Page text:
🚀 Machine Learning Engineer @ Cosmose AI| 👨🏫 Data Science Instructor @ DataCamp | 🌐 https://michaloleszak.github.io/

Probability distributions are mathematical functions describing probabilities of things happening. Many processes taking place in the world around us can be described by a handful of distributions that have been well-researched and analyzed. Getting one’s head around these few goes a long way towards being able to statistically model a range of phenomena. Let’s take a look at six useful probability distributions!

The Monty Hall problem is a decades-old brain teaser that’s still confusing people today. It is loosely based on an old American TV game show and is named after its host, Monty Hall. At the final stage of the game, the contestants would face a choice in which, by choosing correctly, they could double their chance of winning a brand-new car. But guess what: most of them did not! Would you be wiser? Read on to find out!

**Central Limit Theorem**, or CLT, is taught in every STATS101 class. A typical way of introducing this topic is by presenting the formulae, discussing the assumptions, and going through a couple of calculations involving the normal density function. What’s missing is CLT’s relevance for data scientists’ day-to-day work. Let me try to point it out.

A short primer on why can reject hypotheses, but cannot accept them, with examples and visuals.

Hypothesis testing is the basis of the classical statistical inference. It’s a framework for making decisions under uncertainty with the goal to prevent you from making stupid decisions — provided there is data to verify their stupidity. If there is no such data… ¯\_(ツ)_/¯

The goal of hypothesis testing is to prevent you from making stupid decisions — provided there is data to verify their stupidity.

The catch here is that you can only use hypothesis testing to dismiss a choice as a stupid…

Recently, I couldn't help but notice something alarming about the popular machine learning books. Even the best titles that do a great job explaining the algorithms and their applications, tend to neglect one important aspect. In cases where statistical rigor is needed to do things properly, they often suggest dangerously over-simplified solutions, causing severe headache to a statistician-by-training such as myself, and detrimentally impacting the machine learning workflow.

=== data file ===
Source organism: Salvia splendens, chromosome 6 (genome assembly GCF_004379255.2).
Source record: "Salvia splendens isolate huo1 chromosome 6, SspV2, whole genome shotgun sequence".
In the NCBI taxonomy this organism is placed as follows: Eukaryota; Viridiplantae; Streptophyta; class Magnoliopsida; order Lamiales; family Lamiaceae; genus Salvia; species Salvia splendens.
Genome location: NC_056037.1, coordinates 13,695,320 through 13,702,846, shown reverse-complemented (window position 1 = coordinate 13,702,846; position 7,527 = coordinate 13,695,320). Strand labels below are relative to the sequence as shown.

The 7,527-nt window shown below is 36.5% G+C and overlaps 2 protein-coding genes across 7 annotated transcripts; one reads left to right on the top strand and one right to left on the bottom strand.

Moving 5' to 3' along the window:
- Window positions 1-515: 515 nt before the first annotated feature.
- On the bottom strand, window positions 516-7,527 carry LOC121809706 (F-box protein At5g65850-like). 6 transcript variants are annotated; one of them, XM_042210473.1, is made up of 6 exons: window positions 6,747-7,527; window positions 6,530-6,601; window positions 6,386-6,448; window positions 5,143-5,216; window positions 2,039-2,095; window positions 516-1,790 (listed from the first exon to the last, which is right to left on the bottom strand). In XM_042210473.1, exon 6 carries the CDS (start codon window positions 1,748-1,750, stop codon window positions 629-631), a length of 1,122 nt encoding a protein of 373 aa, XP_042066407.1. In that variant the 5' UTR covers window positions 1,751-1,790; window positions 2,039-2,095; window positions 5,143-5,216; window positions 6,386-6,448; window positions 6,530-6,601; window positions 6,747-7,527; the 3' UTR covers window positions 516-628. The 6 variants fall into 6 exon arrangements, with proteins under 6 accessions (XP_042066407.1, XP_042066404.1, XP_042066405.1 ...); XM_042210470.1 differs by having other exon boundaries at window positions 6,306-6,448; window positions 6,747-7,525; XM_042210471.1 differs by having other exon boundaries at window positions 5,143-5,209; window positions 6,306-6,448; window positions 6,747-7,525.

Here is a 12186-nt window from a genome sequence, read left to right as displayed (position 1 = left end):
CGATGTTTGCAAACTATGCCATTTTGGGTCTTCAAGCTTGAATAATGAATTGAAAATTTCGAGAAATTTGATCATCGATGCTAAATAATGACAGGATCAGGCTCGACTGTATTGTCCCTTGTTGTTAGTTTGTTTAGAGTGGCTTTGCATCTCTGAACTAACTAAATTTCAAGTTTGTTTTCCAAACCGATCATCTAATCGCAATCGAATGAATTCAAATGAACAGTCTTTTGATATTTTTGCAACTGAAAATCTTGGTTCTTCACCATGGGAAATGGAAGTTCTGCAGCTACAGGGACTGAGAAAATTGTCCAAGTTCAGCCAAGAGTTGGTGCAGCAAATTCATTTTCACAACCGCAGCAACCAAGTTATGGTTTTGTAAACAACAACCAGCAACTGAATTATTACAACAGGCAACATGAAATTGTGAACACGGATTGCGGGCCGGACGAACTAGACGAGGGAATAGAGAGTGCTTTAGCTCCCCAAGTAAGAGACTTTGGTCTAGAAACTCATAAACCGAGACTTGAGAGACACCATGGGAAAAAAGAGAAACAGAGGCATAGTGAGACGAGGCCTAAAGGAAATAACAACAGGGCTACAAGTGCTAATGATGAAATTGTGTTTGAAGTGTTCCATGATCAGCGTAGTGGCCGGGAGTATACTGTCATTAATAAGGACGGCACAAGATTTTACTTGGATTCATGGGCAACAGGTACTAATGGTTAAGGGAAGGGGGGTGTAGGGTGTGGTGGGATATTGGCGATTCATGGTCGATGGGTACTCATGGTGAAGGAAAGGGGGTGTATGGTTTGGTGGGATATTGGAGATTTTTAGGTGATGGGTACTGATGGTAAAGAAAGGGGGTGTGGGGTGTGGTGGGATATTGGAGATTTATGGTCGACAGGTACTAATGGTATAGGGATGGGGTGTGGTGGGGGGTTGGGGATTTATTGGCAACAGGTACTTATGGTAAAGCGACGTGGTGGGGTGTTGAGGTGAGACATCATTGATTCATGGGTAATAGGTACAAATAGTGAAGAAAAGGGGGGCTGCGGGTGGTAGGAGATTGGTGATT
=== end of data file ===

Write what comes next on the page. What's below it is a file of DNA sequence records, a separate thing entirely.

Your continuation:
Even the best machine learning books tend to neglect topics in which statistical rigor is needed to do things properly, proposing dangerously over-simplified solutions instead.

A couple of weeks back, I have…

I’ve been reading a popular book on machine learning recently. Once I reached the chapter on feature engineering, the author noted that, since most machine learning algorithms require numeric data as input, categorical variables need to be encoded as numeric ones. For instance, to paraphrase the example, we could encode a categorical variable *education_level *which takes the values: *elementary, high_school, university*, as numbers 1, 2, and 3, respectively. At that point, even though I’m an ML Engineer by trade, I heard the inner statistician-by-training within me cry out loud! Do people just run `.fit_predict()`

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The learning rate is arguably the most important hyperparameter to tune in a neural network. Unfortunately, it is also one of the hardest to tune properly. But don’t despair, for the Learning Rate Finder will get you to pretty decent values quickly! Let’s see how it works and how to implement it in TensorFlow.

There ain’t no such thing as a free lunch, at least according to the popular adage. Well, not anymore! Not when it comes to neural networks, that is to say. Read on to see how to improve your network’s performance with an incredibly simple yet clever trick called the Monte Carlo Dropout.

The magic trick we are about to introduce only works if your neural network has dropout layers, so let’s kick off with briefly introducing these. Dropout boils down to simply switching-off some neurons at each training step. At each step, a different set of neurons are switched off…

I have been working on this project recently in which a couple of docker containers are built along the way and they end up being sent to different third-party servers. Due to privacy reasons, some specific files must not be sent to particular servers. Hence, each container has its own blacklist of files it should not accept inside. This should be handled by the .dockerignore files, except that my .dockerignores got, well, ignored (no pun intended).

It took me hours to find the solution, which, obviously, turned out to be a one-liner.

I hope I can save you some miserable…

You may have heard about the so-called kernel trick, a maneuver that allows support vector machines, or SVMs, to work well with non-linear data. The idea is to map the data into a high-dimensional space in which it becomes linear and then apply a simple, linear SVM. Sounds sophisticated and to some extent it is. However, while it might be hard to understand how the kernels work, it is pretty easy to grasp what they are trying to achieve. Read on to see it for yourself!